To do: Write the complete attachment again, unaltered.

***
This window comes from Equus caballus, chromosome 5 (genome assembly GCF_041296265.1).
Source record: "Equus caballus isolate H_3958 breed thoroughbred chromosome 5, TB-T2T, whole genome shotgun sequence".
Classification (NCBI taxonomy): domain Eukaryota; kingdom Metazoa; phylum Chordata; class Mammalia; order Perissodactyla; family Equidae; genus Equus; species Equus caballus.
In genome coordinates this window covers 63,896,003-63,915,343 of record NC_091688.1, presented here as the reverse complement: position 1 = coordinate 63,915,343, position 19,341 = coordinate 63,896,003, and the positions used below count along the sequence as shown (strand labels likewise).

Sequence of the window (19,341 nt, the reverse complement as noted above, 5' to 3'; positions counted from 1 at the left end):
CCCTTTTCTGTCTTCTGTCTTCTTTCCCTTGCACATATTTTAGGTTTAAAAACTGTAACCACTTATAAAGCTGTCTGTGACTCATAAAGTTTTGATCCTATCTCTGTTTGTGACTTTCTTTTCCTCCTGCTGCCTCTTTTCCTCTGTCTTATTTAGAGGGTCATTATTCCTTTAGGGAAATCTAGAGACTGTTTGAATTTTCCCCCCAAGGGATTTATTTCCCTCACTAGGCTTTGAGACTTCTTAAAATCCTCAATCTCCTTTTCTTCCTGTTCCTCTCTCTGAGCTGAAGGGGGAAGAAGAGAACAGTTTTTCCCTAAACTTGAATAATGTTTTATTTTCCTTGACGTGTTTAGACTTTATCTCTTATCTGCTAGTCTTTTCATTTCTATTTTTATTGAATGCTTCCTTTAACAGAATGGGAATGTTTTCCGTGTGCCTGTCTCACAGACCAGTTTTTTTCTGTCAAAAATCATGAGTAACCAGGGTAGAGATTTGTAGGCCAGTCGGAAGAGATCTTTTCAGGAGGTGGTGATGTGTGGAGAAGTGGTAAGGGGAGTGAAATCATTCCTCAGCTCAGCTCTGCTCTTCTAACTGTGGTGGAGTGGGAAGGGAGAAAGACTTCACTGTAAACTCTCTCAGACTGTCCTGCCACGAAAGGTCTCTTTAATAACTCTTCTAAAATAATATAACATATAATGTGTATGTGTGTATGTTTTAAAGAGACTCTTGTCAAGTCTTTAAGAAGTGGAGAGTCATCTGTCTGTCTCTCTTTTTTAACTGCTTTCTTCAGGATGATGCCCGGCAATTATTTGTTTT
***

This window comes from Equus caballus, chromosome 5 (genome assembly GCF_041296265.1).
Source record: "Equus caballus isolate H_3958 breed thoroughbred chromosome 5, TB-T2T, whole genome shotgun sequence".
Classification (NCBI taxonomy): domain Eukaryota; kingdom Metazoa; phylum Chordata; class Mammalia; order Perissodactyla; family Equidae; genus Equus; species Equus caballus.
In genome coordinates this window covers 63,896,003-63,915,343 of record NC_091688.1, presented here as the reverse complement: position 1 = coordinate 63,915,343, position 19,341 = coordinate 63,896,003, and the positions used below count along the sequence as shown (strand labels likewise).

Sequence of the window (19,341 nt, the reverse complement as noted above, 5' to 3'; positions counted from 1 at the left end):
CCCTTTTCTGTCTTCTGTCTTCTTTCCCTTGCACATATTTTAGGTTTAAAAACTGTAACCACTTATAAAGCTGTCTGTGACTCATAAAGTTTTGATCCTATCTCTGTTTGTGACTTTCTTTTCCTCCTGCTGCCTCTTTTCCTCTGTCTTATTTAGAGGGTCATTATTCCTTTAGGGAAATCTAGAGACTGTTTGAATTTTCCCCCCAAGGGATTTATTTCCCTCACTAGGCTTTGAGACTTCTTAAAATCCTCAATCTCCTTTTCTTCCTGTTCCTCTCTCTGAGCTGAAGGGGGAAGAAGAGAACAGTTTTTCCCTAAACTTGAATAATGTTTTATTTTCCTTGACGTGTTTAGACTTTATCTCTTATCTGCTAGTCTTTTCATTTCTATTTTTATTGAATGCTTCCTTTAACAGAATGGGAATGTTTTCCGTGTGCCTGTCTCACAGACCAGTTTTTTTCTGTCAAAAATCATGAGTAACCAGGGTAGAGATTTGTAGGCCAGTCGGAAGAGATCTTTTCAGGAGGTGGTGATGTGTGGAGAAGTGGTAAGGGGAGTGAAATCATTCCTCAGCTCAGCTCTGCTCTTCTAACTGTGGTGGAGTGGGAAGGGAGAAAGACTTCACTGTAAACTCTCTCAGACTGTCCTGCCACGAAAGGTCTCTTTAATAACTCTTCTAAAATAATATAACATATAATGTGTATGTGTGTATGTTTTAAAGAGACTCTTGTCAAGTCTTTAAGAAGTGGAGAGTCATCTGTCTGTCTCTCTTTTTTAACTGCTTTCTTCAGGATGATGCCCGGCAATTATTTGTTTT